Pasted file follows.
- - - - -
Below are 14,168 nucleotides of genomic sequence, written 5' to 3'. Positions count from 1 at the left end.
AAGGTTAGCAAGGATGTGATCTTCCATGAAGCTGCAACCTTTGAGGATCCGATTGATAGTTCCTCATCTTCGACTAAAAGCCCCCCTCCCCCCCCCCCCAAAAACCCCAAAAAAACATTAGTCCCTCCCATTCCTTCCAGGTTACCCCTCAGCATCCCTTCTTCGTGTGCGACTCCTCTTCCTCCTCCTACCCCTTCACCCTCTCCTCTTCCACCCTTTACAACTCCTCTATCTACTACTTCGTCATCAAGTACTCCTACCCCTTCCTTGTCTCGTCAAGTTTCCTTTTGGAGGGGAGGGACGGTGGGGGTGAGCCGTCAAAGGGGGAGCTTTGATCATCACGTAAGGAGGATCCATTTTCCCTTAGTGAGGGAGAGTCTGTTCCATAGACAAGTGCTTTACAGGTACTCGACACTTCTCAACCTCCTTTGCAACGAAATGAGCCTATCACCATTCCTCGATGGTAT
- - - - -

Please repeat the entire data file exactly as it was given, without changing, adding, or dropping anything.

Below are 14,168 nucleotides of genomic sequence, written 5' to 3'. Positions count from 1 at the left end.
AAGGTTAGCAAGGATGTGATCTTCCATGAAGCTGCAACCTTTGAGGATCCGATTGATAGTTCCTCATCTTCGACTAAAAGCCCCCCTCCCCCCCCCCCCAAAAACCCCAAAAAAACATTAGTCCCTCCCATTCCTTCCAGGTTACCCCTCAGCATCCCTTCTTCGTGTGCGACTCCTCTTCCTCCTCCTACCCCTTCACCCTCTCCTCTTCCACCCTTTACAACTCCTCTATCTACTACTTCGTCATCAAGTACTCCTACCCCTTCCTTGTCTCGTCAAGTTTCCTTTTGGAGGGGAGGGACGGTGGGGGTGAGCCGTCAAAGGGGGAGCTTTGATCATCACGTAAGGAGGATCCATTTTCCCTTAGTGAGGGAGAGTCTGTTCCATAGACAAGTGCTTTACAGGTACTCGACACTTCTCAACCTCCTTTGCAACGAAATGAGCCTATCACCATTCCTCGATGGTAT